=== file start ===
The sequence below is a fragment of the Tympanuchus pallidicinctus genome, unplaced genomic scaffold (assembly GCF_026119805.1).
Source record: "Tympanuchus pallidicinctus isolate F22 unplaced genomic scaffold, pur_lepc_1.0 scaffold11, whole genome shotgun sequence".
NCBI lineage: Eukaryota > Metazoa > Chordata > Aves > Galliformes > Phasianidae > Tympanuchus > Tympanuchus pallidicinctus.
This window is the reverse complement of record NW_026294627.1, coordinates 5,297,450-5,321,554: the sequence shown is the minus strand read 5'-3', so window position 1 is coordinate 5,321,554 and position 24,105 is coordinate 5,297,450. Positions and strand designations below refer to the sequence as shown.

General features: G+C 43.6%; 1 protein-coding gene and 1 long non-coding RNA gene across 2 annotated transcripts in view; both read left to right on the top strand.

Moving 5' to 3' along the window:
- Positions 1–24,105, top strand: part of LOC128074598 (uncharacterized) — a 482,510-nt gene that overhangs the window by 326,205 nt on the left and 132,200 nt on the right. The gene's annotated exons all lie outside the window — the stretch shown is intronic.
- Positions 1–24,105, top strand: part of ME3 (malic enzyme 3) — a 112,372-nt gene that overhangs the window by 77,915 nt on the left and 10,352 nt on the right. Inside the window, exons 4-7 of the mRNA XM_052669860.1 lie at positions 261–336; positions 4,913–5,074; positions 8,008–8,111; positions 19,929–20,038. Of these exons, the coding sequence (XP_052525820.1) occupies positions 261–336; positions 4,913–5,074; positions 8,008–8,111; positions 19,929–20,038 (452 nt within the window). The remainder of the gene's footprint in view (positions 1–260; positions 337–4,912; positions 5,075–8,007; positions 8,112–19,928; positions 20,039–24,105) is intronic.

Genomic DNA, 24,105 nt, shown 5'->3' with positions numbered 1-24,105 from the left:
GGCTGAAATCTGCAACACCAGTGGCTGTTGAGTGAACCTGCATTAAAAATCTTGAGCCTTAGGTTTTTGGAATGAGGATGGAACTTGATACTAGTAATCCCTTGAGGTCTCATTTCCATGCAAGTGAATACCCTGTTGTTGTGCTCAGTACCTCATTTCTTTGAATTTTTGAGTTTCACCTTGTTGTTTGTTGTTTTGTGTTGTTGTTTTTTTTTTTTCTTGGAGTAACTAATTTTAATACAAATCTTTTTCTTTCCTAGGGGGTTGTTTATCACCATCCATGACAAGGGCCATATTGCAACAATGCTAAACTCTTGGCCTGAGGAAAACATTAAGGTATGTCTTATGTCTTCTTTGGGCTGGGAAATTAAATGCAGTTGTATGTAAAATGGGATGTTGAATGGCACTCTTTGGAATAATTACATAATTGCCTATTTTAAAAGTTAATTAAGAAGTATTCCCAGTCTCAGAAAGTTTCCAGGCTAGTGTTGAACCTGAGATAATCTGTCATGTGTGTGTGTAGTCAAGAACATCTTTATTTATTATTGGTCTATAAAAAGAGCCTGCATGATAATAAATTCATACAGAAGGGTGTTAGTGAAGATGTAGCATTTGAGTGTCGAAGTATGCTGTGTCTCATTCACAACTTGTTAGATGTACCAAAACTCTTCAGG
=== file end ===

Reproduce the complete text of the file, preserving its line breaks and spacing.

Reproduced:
The sequence below is a fragment of the Tympanuchus pallidicinctus genome, unplaced genomic scaffold (assembly GCF_026119805.1).
Source record: "Tympanuchus pallidicinctus isolate F22 unplaced genomic scaffold, pur_lepc_1.0 scaffold11, whole genome shotgun sequence".
NCBI lineage: Eukaryota > Metazoa > Chordata > Aves > Galliformes > Phasianidae > Tympanuchus > Tympanuchus pallidicinctus.
This window is the reverse complement of record NW_026294627.1, coordinates 5,297,450-5,321,554: the sequence shown is the minus strand read 5'-3', so window position 1 is coordinate 5,321,554 and position 24,105 is coordinate 5,297,450. Positions and strand designations below refer to the sequence as shown.

General features: G+C 43.6%; 1 protein-coding gene and 1 long non-coding RNA gene across 2 annotated transcripts in view; both read left to right on the top strand.

Moving 5' to 3' along the window:
- Positions 1–24,105, top strand: part of LOC128074598 (uncharacterized) — a 482,510-nt gene that overhangs the window by 326,205 nt on the left and 132,200 nt on the right. The gene's annotated exons all lie outside the window — the stretch shown is intronic.
- Positions 1–24,105, top strand: part of ME3 (malic enzyme 3) — a 112,372-nt gene that overhangs the window by 77,915 nt on the left and 10,352 nt on the right. Inside the window, exons 4-7 of the mRNA XM_052669860.1 lie at positions 261–336; positions 4,913–5,074; positions 8,008–8,111; positions 19,929–20,038. Of these exons, the coding sequence (XP_052525820.1) occupies positions 261–336; positions 4,913–5,074; positions 8,008–8,111; positions 19,929–20,038 (452 nt within the window). The remainder of the gene's footprint in view (positions 1–260; positions 337–4,912; positions 5,075–8,007; positions 8,112–19,928; positions 20,039–24,105) is intronic.

Genomic DNA, 24,105 nt, shown 5'->3' with positions numbered 1-24,105 from the left:
GGCTGAAATCTGCAACACCAGTGGCTGTTGAGTGAACCTGCATTAAAAATCTTGAGCCTTAGGTTTTTGGAATGAGGATGGAACTTGATACTAGTAATCCCTTGAGGTCTCATTTCCATGCAAGTGAATACCCTGTTGTTGTGCTCAGTACCTCATTTCTTTGAATTTTTGAGTTTCACCTTGTTGTTTGTTGTTTTGTGTTGTTGTTTTTTTTTTTTCTTGGAGTAACTAATTTTAATACAAATCTTTTTCTTTCCTAGGGGGTTGTTTATCACCATCCATGACAAGGGCCATATTGCAACAATGCTAAACTCTTGGCCTGAGGAAAACATTAAGGTATGTCTTATGTCTTCTTTGGGCTGGGAAATTAAATGCAGTTGTATGTAAAATGGGATGTTGAATGGCACTCTTTGGAATAATTACATAATTGCCTATTTTAAAAGTTAATTAAGAAGTATTCCCAGTCTCAGAAAGTTTCCAGGCTAGTGTTGAACCTGAGATAATCTGTCATGTGTGTGTGTAGTCAAGAACATCTTTATTTATTATTGGTCTATAAAAAGAGCCTGCATGATAATAAATTCATACAGAAGGGTGTTAGTGAAGATGTAGCATTTGAGTGTCGAAGTATGCTGTGTCTCATTCACAACTTGTTAGATGTACCAAAACTCTTCAGG